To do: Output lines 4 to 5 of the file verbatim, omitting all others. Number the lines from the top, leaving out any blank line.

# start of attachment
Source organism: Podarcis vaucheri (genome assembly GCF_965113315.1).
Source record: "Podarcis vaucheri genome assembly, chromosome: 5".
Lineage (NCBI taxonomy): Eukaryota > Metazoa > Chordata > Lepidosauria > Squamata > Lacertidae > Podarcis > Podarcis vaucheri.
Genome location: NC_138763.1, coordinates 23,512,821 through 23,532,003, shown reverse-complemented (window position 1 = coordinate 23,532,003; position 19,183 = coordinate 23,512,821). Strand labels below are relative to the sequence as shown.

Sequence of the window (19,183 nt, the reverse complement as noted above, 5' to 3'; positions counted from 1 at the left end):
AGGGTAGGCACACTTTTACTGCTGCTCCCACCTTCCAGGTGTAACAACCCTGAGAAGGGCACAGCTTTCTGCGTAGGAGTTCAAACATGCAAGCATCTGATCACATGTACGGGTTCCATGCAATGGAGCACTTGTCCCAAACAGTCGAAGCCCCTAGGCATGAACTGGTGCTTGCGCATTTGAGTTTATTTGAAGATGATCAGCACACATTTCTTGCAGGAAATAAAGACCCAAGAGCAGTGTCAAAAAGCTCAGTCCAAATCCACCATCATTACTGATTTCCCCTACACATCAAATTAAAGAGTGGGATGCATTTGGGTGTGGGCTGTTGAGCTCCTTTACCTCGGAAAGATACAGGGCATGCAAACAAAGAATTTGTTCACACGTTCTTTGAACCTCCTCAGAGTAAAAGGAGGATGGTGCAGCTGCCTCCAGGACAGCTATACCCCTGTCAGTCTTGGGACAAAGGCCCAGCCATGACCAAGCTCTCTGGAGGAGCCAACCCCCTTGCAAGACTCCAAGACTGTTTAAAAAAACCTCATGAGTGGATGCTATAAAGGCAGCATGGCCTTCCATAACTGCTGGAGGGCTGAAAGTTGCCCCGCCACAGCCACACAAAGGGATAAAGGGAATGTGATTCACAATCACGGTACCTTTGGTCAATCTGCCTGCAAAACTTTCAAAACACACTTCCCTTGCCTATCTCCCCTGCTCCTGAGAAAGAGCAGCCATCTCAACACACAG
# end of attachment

Genome location: NC_138763.1, coordinates 23,512,821 through 23,532,003, shown reverse-complemented (window position 1 = coordinate 23,532,003; position 19,183 = coordinate 23,512,821). Strand labels below are relative to the sequence as shown.

Sequence of the window (19,183 nt, the reverse complement as noted above, 5' to 3'; positions counted from 1 at the left end):